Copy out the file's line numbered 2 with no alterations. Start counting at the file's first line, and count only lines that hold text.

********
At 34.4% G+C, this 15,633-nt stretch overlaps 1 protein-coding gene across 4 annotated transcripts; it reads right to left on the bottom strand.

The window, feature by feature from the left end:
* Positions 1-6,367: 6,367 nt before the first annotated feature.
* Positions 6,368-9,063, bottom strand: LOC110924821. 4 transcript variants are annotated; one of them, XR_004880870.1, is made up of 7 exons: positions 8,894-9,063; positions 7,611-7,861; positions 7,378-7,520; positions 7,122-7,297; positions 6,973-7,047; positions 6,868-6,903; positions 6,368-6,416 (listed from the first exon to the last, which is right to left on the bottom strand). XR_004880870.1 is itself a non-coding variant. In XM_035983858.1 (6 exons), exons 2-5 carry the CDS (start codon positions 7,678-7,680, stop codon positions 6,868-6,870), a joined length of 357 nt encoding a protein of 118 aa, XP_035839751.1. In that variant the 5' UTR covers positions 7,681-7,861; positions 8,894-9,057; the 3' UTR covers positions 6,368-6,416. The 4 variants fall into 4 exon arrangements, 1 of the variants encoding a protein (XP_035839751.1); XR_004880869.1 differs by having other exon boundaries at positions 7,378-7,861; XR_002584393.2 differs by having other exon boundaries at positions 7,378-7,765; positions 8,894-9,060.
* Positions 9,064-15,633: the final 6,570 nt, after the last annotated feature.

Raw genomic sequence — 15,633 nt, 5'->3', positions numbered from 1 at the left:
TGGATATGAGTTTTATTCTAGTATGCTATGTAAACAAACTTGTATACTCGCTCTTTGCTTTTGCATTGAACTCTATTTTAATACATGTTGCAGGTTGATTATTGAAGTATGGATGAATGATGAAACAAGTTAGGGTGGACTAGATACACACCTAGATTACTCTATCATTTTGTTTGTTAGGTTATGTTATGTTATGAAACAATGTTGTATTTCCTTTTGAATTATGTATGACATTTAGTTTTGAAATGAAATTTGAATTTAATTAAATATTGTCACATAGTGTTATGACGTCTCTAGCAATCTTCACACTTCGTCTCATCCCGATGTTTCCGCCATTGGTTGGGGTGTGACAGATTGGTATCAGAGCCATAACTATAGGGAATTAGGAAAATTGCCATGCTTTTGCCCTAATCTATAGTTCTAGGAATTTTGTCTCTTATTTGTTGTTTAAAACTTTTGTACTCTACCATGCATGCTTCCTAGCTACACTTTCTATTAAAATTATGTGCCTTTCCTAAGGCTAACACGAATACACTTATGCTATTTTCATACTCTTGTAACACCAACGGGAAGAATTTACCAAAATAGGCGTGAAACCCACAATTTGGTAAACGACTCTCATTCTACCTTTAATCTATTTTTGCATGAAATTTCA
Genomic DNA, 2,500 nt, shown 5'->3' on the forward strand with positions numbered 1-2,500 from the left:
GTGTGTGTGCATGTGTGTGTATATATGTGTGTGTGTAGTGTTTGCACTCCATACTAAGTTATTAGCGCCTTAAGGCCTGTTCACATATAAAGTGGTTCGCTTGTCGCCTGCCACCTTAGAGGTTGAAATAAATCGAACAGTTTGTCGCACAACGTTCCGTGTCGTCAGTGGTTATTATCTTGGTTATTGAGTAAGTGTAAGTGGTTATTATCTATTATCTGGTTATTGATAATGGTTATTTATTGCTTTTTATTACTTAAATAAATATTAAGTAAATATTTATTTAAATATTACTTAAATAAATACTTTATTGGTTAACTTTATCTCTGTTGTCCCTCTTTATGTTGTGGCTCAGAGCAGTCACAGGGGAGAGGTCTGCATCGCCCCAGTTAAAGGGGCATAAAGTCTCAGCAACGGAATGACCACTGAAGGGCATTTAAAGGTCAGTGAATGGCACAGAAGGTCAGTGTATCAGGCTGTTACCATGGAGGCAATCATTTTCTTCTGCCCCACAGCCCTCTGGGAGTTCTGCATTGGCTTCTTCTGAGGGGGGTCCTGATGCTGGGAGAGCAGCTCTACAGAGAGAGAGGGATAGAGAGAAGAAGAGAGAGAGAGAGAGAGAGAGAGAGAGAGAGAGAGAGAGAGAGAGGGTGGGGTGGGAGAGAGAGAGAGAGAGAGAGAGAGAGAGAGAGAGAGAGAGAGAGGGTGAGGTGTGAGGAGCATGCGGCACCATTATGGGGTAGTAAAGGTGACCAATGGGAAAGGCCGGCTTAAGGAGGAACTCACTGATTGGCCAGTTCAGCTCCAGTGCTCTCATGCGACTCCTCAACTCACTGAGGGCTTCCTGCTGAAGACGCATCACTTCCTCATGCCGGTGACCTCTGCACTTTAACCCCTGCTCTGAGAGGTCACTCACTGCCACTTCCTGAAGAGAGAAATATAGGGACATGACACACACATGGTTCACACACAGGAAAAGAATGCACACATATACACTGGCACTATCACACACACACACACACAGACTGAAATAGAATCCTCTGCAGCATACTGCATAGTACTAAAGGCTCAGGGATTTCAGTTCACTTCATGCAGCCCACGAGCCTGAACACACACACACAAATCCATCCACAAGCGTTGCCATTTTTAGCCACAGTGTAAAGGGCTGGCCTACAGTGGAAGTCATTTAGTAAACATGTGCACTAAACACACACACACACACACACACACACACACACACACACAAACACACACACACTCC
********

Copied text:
The window, feature by feature from the left end: